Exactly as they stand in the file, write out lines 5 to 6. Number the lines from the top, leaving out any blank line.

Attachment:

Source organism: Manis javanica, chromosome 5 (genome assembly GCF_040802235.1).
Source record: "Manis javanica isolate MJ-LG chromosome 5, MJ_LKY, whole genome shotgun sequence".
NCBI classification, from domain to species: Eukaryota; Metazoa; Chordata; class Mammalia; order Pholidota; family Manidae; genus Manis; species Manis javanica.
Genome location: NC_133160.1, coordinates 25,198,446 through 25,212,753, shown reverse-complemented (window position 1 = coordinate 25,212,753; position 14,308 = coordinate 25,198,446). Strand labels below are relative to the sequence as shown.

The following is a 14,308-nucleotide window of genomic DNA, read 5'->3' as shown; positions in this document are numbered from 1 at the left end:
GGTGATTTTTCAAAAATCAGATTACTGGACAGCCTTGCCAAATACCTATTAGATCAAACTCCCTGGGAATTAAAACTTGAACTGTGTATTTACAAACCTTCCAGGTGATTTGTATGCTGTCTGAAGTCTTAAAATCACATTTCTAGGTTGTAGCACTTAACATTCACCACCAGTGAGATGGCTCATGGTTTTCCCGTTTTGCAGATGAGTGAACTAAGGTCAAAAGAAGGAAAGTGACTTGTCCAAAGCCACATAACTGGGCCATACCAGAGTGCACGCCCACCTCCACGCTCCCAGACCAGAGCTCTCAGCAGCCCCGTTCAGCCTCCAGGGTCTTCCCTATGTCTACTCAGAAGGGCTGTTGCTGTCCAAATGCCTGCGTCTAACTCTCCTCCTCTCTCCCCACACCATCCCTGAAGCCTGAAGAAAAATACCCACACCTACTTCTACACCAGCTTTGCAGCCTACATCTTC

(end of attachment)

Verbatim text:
The following is a 14,308-nucleotide window of genomic DNA, read 5'->3' as shown; positions in this document are numbered from 1 at the left end:
GGTGATTTTTCAAAAATCAGATTACTGGACAGCCTTGCCAAATACCTATTAGATCAAACTCCCTGGGAATTAAAACTTGAACTGTGTATTTACAAACCTTCCAGGTGATTTGTATGCTGTCTGAAGTCTTAAAATCACATTTCTAGGTTGTAGCACTTAACATTCACCACCAGTGAGATGGCTCATGGTTTTCCCGTTTTGCAGATGAGTGAACTAAGGTCAAAAGAAGGAAAGTGACTTGTCCAAAGCCACATAACTGGGCCATACCAGAGTGCACGCCCACCTCCACGCTCCCAGACCAGAGCTCTCAGCAGCCCCGTTCAGCCTCCAGGGTCTTCCCTATGTCTACTCAGAAGGGCTGTTGCTGTCCAAATGCCTGCGTCTAACTCTCCTCCTCTCTCCCCACACCATCCCTGAAGCCTGAAGAAAAATACCCACACCTACTTCTACACCAGCTTTGCAGCCTACATCTTC